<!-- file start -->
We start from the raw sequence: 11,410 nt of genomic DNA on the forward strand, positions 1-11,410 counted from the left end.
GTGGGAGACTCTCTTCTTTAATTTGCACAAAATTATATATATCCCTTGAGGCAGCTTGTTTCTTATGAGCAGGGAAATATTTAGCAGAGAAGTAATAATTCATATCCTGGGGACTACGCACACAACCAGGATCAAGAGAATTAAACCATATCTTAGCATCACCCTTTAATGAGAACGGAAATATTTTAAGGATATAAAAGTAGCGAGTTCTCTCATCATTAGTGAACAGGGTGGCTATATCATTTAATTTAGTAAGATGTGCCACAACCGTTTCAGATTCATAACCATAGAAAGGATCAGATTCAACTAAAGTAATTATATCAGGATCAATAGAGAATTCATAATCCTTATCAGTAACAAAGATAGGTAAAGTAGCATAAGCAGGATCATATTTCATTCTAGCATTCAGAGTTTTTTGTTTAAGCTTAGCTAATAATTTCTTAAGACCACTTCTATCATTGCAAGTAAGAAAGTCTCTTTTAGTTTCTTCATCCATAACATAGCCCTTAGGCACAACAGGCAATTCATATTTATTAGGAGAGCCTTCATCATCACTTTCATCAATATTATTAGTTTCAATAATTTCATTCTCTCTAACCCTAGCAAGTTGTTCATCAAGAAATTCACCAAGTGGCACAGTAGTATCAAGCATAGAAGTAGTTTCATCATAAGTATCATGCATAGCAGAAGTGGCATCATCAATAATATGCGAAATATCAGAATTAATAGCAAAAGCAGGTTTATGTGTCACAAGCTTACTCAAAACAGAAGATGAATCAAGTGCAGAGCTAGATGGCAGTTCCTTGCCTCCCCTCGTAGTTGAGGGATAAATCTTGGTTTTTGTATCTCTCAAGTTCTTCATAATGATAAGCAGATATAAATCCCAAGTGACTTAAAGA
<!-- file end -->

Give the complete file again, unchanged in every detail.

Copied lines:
We start from the raw sequence: 11,410 nt of genomic DNA on the forward strand, positions 1-11,410 counted from the left end.
GTGGGAGACTCTCTTCTTTAATTTGCACAAAATTATATATATCCCTTGAGGCAGCTTGTTTCTTATGAGCAGGGAAATATTTAGCAGAGAAGTAATAATTCATATCCTGGGGACTACGCACACAACCAGGATCAAGAGAATTAAACCATATCTTAGCATCACCCTTTAATGAGAACGGAAATATTTTAAGGATATAAAAGTAGCGAGTTCTCTCATCATTAGTGAACAGGGTGGCTATATCATTTAATTTAGTAAGATGTGCCACAACCGTTTCAGATTCATAACCATAGAAAGGATCAGATTCAACTAAAGTAATTATATCAGGATCAATAGAGAATTCATAATCCTTATCAGTAACAAAGATAGGTAAAGTAGCATAAGCAGGATCATATTTCATTCTAGCATTCAGAGTTTTTTGTTTAAGCTTAGCTAATAATTTCTTAAGACCACTTCTATCATTGCAAGTAAGAAAGTCTCTTTTAGTTTCTTCATCCATAACATAGCCCTTAGGCACAACAGGCAATTCATATTTATTAGGAGAGCCTTCATCATCACTTTCATCAATATTATTAGTTTCAATAATTTCATTCTCTCTAACCCTAGCAAGTTGTTCATCAAGAAATTCACCAAGTGGCACAGTAGTATCAAGCATAGAAGTAGTTTCATCATAAGTATCATGCATAGCAGAAGTGGCATCATCAATAATATGCGAAATATCAGAATTAATAGCAAAAGCAGGTTTATGTGTCACAAGCTTACTCAAAACAGAAGATGAATCAAGTGCAGAGCTAGATGGCAGTTCCTTGCCTCCCCTCGTAGTTGAGGGATAAATCTTGGTTTTTGTATCTCTCAAGTTCTTCATAATGATAAGCAGATATAAATCCCAAGTGACTTAAAGA